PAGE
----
Harper Muse; 1st edition (October 18, 2022) Publication date : October 18, 2022
Set in 1941 in the Philippines, three nurses from different backgrounds (a US Army nurse, a US Navy nurse, and a Filipina nurse) become friends. Each author took a character, but honestly you can’t tell. The story is well blended with one voice.
While the circumstances were dire, each nurse ended up being imprisoned by the Japanese in different places and witnessed horrifying things not to mention starvation, there were signs of hope to hold on to. It all seemed very real. Not surprising since the fictional characters were based on real women, the first female POWs.
Each of the women experienced hurt in their previous lives that needed healing. Caring for others while still being held as prisoner delayed their ability and capacity to heal those wounds. After their releases they saw each other briefly but not the three of them together. Their ultimate reunion would have to wait. While no longer the women they were before the war due to their experiences, they still had to deal with the things they had try to avoid by becoming nurses. The way they manage to face what they’d previously avoided is inspiring, and not easily predictable. Nothing is rushed. No artificial happy conclusions, which is what I like about how these authors write their stories. But like I said, there is hope and a satisfying ending.
Historical fiction buffs will enjoy this one. Highly recommended.
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The Ways We Hide features the protagonist Ida Vos, a woman we first meet as a magician, having designed and created illusions for the stage in the early 1940s. This alone is interesting but as we get to know her we learn that she carries with her a sense of loneliness and independence due to bringing raised in an orphanage after her alcoholic father dies. Prior to his death she experienced a trauma that only the young boy, Arie, who suffered it with her understands. She ends up living with his family. As she grows up Arie is her stability and the two of them practice magic tricks together.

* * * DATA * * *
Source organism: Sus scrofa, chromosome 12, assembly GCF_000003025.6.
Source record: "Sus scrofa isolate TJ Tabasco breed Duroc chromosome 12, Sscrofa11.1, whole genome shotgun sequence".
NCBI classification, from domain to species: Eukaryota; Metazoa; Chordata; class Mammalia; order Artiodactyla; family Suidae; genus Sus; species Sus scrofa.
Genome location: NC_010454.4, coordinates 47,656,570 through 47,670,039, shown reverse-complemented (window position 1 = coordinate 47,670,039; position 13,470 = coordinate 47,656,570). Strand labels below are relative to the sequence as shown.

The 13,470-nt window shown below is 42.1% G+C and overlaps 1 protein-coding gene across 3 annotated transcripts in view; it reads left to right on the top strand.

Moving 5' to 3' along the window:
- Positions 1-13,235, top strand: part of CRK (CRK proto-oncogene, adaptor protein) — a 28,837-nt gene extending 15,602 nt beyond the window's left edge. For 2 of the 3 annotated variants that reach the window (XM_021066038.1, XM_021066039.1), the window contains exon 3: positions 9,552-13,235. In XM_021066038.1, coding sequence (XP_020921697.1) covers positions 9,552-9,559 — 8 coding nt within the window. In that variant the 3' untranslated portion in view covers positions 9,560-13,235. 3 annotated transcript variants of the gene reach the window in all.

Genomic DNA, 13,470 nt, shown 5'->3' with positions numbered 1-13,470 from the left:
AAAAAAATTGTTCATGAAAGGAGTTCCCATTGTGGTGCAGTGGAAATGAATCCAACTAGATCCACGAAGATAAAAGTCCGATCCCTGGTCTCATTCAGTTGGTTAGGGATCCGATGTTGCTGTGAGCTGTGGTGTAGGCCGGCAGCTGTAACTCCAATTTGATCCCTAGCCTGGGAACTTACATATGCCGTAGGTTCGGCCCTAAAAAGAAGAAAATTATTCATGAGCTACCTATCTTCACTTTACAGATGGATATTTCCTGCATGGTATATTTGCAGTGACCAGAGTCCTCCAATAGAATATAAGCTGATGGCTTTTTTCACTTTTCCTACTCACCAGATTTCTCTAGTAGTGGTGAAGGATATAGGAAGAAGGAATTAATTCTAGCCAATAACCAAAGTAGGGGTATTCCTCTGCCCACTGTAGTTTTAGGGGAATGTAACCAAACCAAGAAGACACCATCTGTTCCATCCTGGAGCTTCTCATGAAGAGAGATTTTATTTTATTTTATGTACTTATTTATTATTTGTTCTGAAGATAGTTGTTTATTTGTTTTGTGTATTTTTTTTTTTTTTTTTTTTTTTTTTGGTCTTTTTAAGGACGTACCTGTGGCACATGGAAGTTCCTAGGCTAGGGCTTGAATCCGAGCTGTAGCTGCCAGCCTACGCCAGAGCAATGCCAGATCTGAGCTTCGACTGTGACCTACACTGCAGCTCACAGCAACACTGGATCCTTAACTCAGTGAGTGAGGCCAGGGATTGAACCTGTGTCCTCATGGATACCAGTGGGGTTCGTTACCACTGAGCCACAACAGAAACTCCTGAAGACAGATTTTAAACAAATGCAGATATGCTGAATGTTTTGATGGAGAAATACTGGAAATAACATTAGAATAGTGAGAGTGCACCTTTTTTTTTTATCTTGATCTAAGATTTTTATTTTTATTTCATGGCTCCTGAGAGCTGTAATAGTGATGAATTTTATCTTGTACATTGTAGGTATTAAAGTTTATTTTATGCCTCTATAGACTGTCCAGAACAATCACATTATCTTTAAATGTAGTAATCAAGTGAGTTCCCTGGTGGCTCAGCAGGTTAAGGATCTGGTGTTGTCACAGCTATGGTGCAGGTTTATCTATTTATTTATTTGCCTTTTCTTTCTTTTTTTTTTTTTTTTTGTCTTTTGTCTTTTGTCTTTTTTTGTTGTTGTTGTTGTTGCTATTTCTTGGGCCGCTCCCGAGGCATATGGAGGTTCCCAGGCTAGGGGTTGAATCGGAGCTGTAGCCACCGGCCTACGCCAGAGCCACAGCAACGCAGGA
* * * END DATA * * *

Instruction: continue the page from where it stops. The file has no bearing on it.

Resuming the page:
Without giving away too much, I’ll tell you that they are separated and then during the war their paths cross again in London. He is in intelligence, and she’s been recruited to help develop tools that can be hidden to help Allied Forces, maps, knives, and all sorts of things a soldier behind enemy lines might need.
Ida ends up pushing herself into a mission that she thinks will help save Arie in Nazi occupied Holland. Nothing ends up as she imagined. Ida is confronted with the horrors of war and she and Arie must save a young girl who lives with a Nazi officer but who has Jewish roots that may soon be discovered. How Ida manages to overcome the trauma from her childhood that still haunts her, danger from being discovered by the Nazis, her natural distrust of strangers that she now must depend upon (the Dutch resistance during WWII was incredible and deserves attention), grief that continues to find her, together make for a thrilling tale that once I got halfway through the book kept me intrigued as though I watched it unfold on a screen.
The author does a superb job with descriptions and characterizations. Her notes at the end are not to be missed as so much is explained and examined. An incredible amount of research was put into this novel and it shines because of that effort. I thoroughly enjoyed this one and recommend it to all who enjoy historical fiction.
I received an advance complimentary copy of the novel from the publisher through NetGalley without obligation of any review.